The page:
He quickly rose to international fame in 2006 when he received a standing ovation for his performance at the Théâtre du Châtelet in Paris, and shortly after with his incredibly fresh interpretation of Bach.

The recording of his album, “JC Bach Keyboard Concertos” with the Deutsche Kammerphilharmonie Bremen was made into a documentary “Sing, Swing & Think” by Bruno Monsaingeon in 2008. It gives a fascinating glimpse into his artistry as a pianist, interpreter, and director. His decisiveness, clarity of vision, and sensibility are irrefutable. His decision to interpret Bach, a composer who is revered most highly by any serious musician, also shows much courage.

“The perfection of Bach’s language and complexity and the huge production he had is something divine,” Fray said. “Bach is the beginning and the end of everything. You have everything with Bach—everything. He summarized all the music that existed before him, but he also anticipated everything that could be done after him,” Fray explained.

Some people, perhaps accustomed to a dry and serious approach to Bach were surprised by Fray’s lyrical interpretation, especially in his “JC Bach Keyboard Concertos.” It’s an album one could listen to endlessly, full of imagination and energy that cannot be contained. He affirmed, “You want to dance to it.”

Fray deeply thought that although Bach’s music is something divine, contemplating humanity from above, you have to make it as lively, as moving, and as human as possible. It cannot just be pedantic, only to be studied in conservatories.

How is it possible to create and give the sensation of silence but with sound—that’s a mystery …
— David Fray

“You put your own breath into the score and then the score lives. In French we say ‘a soufflé,'” Fray said.

Pianist David Fray practices on the piano in the Board of Officers room of Park Avenue Armory in New York Oct. 7, 2015. (Benjamin Chasteen/Epoch Times)
Pianist David Fray practices on the piano in the Board of Officers Room at the Park Avenue Armory in New York on Oct. 7, 2015. (Benjamin Chasteen/Epoch Times)

While he has to understand and master all the complexity of Bach’s music, the audience should not have to get a “brain ache” to comprehend it, he said excusing his use of English. It’s his job to bring it to life, after hours and hours of research and work at the piano. In the end, for the audience, “The emotion is the only thing that counts,” he said.

For Fray, in contrast to the perfection of Bach, the genius of Mozart, or the precision of Beethoven—whereby every note is a set part of a progression of global structure—with Schubert you have to accept getting lost at times. Schubert contemplates humanity eye to eye; he’s all about searching and ambiguity.

I’m just here to show people the beauty of things that usually go unnoticed.
— David Fray

Schubert is best for engaging with what is perhaps Fray’s favorite musical challenge: “How is it possible to create and give the sensation of silence, but with sound? That’s a mystery. … Music creates silence,” he said explaining another paradox.

He compared it to paintings by Johannes Vermeer, which he said are like “visual images of silence.” In Schubert’s compositions, there are “holes in the score … it is as important when you play, as when you don’t play,” Fray said hesitating in midsentence, creating the kind of silence he was talking about.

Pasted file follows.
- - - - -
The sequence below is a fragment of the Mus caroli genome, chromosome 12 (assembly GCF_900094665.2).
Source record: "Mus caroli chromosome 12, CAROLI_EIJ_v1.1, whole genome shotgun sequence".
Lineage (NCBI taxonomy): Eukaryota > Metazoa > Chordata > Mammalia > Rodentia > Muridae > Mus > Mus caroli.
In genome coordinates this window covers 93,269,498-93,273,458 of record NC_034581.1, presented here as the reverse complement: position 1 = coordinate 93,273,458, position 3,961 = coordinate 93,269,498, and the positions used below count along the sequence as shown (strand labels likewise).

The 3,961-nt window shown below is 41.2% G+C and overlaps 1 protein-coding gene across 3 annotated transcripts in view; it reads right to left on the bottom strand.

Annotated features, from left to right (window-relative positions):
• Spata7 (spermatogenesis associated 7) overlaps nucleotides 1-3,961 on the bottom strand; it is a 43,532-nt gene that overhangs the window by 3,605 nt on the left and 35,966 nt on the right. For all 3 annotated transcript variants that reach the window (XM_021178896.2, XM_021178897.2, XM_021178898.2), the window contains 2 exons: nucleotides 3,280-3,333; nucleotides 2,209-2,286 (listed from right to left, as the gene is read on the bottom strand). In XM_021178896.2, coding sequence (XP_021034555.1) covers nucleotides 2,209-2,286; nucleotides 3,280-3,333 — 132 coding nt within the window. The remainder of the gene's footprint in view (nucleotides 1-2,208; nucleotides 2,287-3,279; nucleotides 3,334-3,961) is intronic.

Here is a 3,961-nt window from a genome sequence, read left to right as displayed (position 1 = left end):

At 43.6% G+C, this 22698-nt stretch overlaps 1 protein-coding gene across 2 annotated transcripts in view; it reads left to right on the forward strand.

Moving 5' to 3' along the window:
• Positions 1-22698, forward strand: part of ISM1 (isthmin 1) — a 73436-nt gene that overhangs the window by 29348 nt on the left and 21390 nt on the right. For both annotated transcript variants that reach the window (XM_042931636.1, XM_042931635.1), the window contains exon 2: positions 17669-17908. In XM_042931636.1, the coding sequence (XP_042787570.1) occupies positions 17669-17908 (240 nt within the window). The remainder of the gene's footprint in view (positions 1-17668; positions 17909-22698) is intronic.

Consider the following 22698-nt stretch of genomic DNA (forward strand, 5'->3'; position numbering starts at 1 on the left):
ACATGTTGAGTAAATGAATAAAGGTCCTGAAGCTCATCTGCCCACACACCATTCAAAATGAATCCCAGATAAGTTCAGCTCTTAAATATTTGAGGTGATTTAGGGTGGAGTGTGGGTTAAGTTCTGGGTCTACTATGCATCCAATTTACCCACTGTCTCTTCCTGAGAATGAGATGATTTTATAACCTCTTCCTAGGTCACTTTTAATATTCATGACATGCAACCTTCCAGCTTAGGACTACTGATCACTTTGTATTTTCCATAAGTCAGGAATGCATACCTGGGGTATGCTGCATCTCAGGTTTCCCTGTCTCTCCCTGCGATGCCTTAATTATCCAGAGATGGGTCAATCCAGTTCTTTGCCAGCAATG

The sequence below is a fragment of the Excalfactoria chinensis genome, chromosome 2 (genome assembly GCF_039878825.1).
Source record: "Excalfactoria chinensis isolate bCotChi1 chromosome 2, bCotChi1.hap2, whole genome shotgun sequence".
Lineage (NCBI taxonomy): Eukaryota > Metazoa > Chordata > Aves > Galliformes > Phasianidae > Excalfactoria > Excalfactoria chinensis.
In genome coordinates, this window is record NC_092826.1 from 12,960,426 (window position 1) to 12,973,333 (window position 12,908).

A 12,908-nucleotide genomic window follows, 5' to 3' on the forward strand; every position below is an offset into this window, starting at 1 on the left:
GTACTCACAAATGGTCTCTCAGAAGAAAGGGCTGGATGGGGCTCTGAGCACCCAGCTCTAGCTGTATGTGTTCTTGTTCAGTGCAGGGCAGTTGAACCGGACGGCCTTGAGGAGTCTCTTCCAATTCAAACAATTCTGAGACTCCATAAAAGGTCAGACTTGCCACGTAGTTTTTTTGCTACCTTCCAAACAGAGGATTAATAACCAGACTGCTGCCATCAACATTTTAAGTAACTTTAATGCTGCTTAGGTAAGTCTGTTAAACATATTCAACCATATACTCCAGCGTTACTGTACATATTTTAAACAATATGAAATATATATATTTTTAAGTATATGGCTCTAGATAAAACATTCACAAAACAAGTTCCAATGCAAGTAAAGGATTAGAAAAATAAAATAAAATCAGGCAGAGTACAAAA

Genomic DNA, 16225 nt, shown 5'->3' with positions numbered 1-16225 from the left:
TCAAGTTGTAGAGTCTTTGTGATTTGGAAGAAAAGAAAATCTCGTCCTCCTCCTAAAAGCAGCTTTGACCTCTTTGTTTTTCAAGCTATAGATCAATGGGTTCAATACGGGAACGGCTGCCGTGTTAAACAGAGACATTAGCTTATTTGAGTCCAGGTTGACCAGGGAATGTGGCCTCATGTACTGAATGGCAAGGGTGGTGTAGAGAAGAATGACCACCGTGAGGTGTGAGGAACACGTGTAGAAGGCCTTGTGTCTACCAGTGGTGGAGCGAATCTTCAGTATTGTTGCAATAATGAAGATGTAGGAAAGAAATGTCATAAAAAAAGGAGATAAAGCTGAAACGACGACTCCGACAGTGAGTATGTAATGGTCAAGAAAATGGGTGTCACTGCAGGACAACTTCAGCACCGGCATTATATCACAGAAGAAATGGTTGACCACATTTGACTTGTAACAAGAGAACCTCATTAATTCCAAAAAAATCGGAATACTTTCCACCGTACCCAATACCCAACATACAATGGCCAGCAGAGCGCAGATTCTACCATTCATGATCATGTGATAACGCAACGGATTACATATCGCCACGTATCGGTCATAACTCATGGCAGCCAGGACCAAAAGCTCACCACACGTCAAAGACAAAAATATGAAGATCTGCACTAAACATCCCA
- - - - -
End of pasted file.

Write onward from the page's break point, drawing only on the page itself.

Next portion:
‘Intimate Little Laboratory’

It would be impossible to quantify how much time and dedication Fray puts into interpreting each piece he plays. Sometimes he could spend 30 minutes learning the phrasing of just a few notes.

It is a very long process to interpret a composer’s piece; it can take years, even decades. Fray called it something like digestion. It begins when he first looks at the score.

“I have the inner necessity to make people get the same feeling that I have when I discover a piece. … I am happy if the audience understands how powerful, how incredible a piece is; that’s my goal,” he said.

He’s always looking for what is behind, for example, a certain chord, rhythm, dynamic of a composition. It requires a very precise knowledge of the score, getting into the mindset of the composer and considering the piece’s special context.

When asked where he gets his inspiration when he interprets different pieces, Fray said, “Very often it comes naturally to me.” But it’s not a process that can be simplified because otherwise “it would diminish the power of the message of the music,” he said.

One of the greatest lessons Fray learned from this teacher, Jacques Rouvier who plays with him on his “Schubert Fantaisie” album, were requirements—what is expected of an artist.

“It’s never as easy as one thinks and also sometimes it is not as complicated as one thinks,” Fray said. The audience has the joy of experiencing the result of a process that is hard to fathom. If he would not gather inspiration from what he called his own “intimate little laboratory,” if he would not confront his fears, diving deep into what he perceives and thinks, if he would not work on his consciousness as he develops as a musician, and if he would not cultivate his artistry with a patience that defies a world of instant gratification, we would not be able to appreciate as much the music he plays.

“I’m just here to show people the beauty of things that usually go unnoticed. That’s what art is all about. An artist is an eye opener, and ear opener, a heart opener,” Fray said.

If you listen to any of Fray’s music, unexpectedly it gently seeps into you, revealing grace, beauty, tragedy, joy, and all the complexity of life in a most delightful way.

Pianist David Fray. (Paolo Roversi)